REVEALED: Woman who appeared to be shunned by man shaking hands with visitors at Queen’s funeral is the wife of the Argentine ambassador to England
The mourner seemingly blanked by a man welcoming visitors to Westminster Abbey for the Queen‘s funeral is the wife of the Argentine ambassador to the UK, MailOnline can reveal.
Alessandra Viggiano Marra, who is also a diplomat herself, became something of a viral sensation for her less-than-impressed reaction to not getting a handshake when entering the church.
TV footage from the ceremony showed a doorman greeting a number of guests to the venue by shaking their hand.
When Ms Marra, an embassy minister, then approached the entrance she reached out her palm expecting a similar acknowledgment – but the man appeared to brush her hand aside with his left arm.
The diplomat then seemed to mutter under her breath as she walked into the abbey for the service.
On social media, many pointed out that the incident will have been seen by some four billion people, who had been predicted to watch ‘the biggest live TV event in history’.
TV footage from yesterday’s ceremony showed a doorman greeting a number of guests to the church by shaking their hand
When Alessandra Viggiano Marra then approached the entrance she reached out her palm expecting a similar acknowledgment
However, the man appeared to brush her hand aside with his left arm. The guest then seemed to mutter under her breath as she walked into the venue
Married to Ambassador Javier Figueroa, Ms Marra joined her husband at Buckingham Palace last year for a meeting with the late monarch – held virtually due to Covid restrictions at the time
The couple, pictured outside the Argentine Embassy with Marshal of the Diplomatic Corps, Alistair Harrison (left), were in London to present ‘letters of credence’ – the formal papers accrediting an ambassador as head of a diplomatic mission
Married to Ambassador Javier Figueroa, Ms Marra joined her husband at Buckingham Palace last year for a meeting with the late monarch – held virtually due to Covid restrictions at the time.
The couple were in London to present ‘letters of credence’ – the formal papers accrediting an ambassador as head of a diplomatic mission.
Mr Figueroa, meanwhile, recently told of how the memory of the Falklands War is an ‘open wound’ for Argentina.
Speaking in May to mark the 40th anniversary of the conflict, he described the wrangling over the islands’ sovereignty as ‘ridiculous’, and compared the relationship between the islands and Argentina with that of North and South Korea.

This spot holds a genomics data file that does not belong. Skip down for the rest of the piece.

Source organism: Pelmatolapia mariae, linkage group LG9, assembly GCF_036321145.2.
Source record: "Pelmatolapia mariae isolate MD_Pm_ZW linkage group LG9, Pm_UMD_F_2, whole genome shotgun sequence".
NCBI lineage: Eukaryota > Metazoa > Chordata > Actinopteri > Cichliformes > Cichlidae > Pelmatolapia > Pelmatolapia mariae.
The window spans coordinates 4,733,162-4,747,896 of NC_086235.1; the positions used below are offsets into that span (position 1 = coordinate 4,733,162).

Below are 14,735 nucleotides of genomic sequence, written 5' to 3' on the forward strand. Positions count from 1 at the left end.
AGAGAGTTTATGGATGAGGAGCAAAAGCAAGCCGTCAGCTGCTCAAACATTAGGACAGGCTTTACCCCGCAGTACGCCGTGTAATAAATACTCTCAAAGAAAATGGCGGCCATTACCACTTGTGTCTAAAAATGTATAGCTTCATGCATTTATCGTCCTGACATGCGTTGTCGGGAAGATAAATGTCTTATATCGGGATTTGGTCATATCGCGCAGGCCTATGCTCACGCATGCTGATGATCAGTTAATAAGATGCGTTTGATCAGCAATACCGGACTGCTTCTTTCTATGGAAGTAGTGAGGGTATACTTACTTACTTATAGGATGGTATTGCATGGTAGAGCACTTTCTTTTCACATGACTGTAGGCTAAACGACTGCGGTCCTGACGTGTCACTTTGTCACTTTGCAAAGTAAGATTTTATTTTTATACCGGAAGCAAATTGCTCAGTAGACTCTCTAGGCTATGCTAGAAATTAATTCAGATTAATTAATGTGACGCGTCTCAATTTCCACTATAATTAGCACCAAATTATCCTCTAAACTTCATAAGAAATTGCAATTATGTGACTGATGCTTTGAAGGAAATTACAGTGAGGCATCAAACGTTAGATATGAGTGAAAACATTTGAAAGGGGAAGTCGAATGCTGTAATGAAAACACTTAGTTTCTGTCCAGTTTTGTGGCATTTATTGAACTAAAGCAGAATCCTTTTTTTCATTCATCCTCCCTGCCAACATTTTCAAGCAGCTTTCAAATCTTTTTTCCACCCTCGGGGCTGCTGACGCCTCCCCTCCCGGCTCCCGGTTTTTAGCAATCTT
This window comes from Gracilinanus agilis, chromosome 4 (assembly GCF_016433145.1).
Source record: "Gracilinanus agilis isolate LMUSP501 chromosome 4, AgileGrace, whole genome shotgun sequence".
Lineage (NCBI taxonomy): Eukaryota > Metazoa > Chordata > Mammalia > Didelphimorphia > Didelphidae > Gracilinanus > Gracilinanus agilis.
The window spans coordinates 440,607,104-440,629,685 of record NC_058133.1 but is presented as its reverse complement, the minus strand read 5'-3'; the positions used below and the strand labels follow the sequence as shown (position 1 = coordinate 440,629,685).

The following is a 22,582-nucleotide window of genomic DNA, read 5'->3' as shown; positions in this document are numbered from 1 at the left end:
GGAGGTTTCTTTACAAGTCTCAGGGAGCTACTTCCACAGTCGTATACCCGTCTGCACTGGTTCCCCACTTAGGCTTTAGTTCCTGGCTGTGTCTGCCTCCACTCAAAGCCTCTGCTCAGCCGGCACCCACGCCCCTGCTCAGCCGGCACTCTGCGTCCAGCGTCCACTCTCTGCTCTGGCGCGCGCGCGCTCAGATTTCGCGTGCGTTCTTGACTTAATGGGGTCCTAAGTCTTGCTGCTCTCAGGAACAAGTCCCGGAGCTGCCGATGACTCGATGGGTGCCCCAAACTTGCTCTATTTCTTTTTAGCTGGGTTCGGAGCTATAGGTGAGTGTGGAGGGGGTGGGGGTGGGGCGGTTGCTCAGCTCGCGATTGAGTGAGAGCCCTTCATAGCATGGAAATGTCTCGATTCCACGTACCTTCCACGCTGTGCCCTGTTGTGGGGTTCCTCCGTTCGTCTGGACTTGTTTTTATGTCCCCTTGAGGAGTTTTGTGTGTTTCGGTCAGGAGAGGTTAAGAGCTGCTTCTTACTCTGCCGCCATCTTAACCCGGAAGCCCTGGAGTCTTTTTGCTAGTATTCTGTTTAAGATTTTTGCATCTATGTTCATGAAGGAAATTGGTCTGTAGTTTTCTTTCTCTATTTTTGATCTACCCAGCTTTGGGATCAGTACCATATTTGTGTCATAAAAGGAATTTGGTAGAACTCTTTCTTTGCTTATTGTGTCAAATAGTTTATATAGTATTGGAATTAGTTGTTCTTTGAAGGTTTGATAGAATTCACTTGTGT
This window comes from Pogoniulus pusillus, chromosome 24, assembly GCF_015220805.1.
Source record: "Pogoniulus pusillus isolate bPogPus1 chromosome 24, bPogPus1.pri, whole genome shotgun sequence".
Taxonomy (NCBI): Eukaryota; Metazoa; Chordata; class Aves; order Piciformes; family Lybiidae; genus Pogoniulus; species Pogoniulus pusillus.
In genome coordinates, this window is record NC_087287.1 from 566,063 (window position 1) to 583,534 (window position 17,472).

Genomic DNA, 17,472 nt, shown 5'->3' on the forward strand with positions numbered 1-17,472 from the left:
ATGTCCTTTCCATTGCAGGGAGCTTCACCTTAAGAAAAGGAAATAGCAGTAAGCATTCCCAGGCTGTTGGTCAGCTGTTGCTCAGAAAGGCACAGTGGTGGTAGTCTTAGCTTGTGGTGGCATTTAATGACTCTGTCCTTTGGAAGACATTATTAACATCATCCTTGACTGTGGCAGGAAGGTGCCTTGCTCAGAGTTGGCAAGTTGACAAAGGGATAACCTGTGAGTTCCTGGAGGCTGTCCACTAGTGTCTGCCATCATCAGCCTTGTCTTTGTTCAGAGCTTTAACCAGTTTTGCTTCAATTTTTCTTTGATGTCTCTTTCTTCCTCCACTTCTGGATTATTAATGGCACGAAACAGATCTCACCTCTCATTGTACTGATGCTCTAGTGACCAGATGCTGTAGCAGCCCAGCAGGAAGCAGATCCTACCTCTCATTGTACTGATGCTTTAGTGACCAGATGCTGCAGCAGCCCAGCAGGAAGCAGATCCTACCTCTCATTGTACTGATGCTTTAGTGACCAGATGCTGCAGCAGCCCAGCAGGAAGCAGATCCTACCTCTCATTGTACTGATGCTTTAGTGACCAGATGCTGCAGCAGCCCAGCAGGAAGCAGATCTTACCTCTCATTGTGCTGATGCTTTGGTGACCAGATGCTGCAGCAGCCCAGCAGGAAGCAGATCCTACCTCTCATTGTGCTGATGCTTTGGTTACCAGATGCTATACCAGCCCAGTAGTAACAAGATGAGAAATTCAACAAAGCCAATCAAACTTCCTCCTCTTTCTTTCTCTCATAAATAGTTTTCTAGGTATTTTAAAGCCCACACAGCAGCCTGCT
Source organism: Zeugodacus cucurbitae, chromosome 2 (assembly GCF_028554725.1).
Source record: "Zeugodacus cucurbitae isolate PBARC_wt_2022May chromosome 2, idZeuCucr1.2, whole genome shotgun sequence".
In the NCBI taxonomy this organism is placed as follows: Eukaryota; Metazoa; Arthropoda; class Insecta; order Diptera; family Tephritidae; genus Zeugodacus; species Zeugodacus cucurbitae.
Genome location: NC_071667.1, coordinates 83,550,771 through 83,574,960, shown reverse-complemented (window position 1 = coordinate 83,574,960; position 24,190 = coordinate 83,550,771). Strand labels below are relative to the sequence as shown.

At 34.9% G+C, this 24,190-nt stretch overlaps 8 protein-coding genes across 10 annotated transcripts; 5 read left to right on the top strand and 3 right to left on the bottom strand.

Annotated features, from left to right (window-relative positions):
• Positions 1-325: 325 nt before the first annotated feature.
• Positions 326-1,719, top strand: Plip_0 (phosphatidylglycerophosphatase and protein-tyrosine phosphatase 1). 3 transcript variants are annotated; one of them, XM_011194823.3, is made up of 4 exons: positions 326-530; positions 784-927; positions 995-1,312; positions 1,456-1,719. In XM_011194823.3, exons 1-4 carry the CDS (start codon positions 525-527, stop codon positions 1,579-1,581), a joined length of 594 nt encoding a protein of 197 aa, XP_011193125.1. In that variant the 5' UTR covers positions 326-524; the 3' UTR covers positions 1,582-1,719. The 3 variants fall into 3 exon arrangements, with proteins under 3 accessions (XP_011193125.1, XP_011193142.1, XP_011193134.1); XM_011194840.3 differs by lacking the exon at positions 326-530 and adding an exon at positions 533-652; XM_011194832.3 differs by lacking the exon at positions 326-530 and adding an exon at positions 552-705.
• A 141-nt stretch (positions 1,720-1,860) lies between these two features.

He said most young people in the UK have no idea ‘Britain has a beef with Argentina regarding the South Atlantic’.
The issue of the islands’ sovereignty does not have ‘high visibility’ in public opinion in the UK, he said, but in Argentina it has ‘huge visibility in public opinion and the ruling class’.
The handshake incident was widely discussed on social media, as one user wrote: ‘I just got 2nd, 3rd and 4th hand embarrassment from that.’
Another said: ‘If this was me 20 years from now I’d still be waking up in a cold sweat just at the memory of the shame.’
A third added: ‘We need the back story’.
Industry experts suggested a staggering 4.1 billion viewers could watch the Queen’s funeral – smashing the previous record of 3.5billion who reportedly watched boxing great Muhammad Ali open the Atlanta Olympics in 1996.
If their predictions are correct, the ceremony would eclipse all other broadcasting records – including the Live8 concerts in 2005, Sydney’s New Year Eve firework celebrations in 2010 and the wedding of Prince Charles and Lady Diana.
King Charles had appeared tearful at today’s service, that ended with two minutes of silence, the Last Post and the national anthem. The monarch also looked emotional as he saluted when his mother left Wellington Arch in a hearse this afternoon.
On a day of pomp and poignant symbolism, grief was etched on the faces of Charles, his siblings and children as well as the huge crowds who swamped The Mall, Whitehall and Parliament Square to bade farewell to the beloved monarch as her coffin was carried from the Abbey on a gun carriage.
Members of the Royal Family, including the King, marched poignantly behind, while others including the Princess of Wales, her children George and Charlotte, and Meghan, Duchess of Sussex, all looked on at the crowds as they passed them in vehicles.
The poignant scenes followed an extraordinary and emotional state funeral attended by 2,000 VIPs, royals, prime ministers and several hundred ordinary Britons chosen by the Queen, who died 11 days ago.
The Archbishop of Canterbury described the Queen as having touched ‘a multitude of lives’ and having been a ‘joyful’ figure for many.
She was head of state but also a mother, grandmother and great-grandmother and in a personal touch, the wreath adorning her coffin had a handwritten note from the King. The message said: ‘In loving and devoted memory.’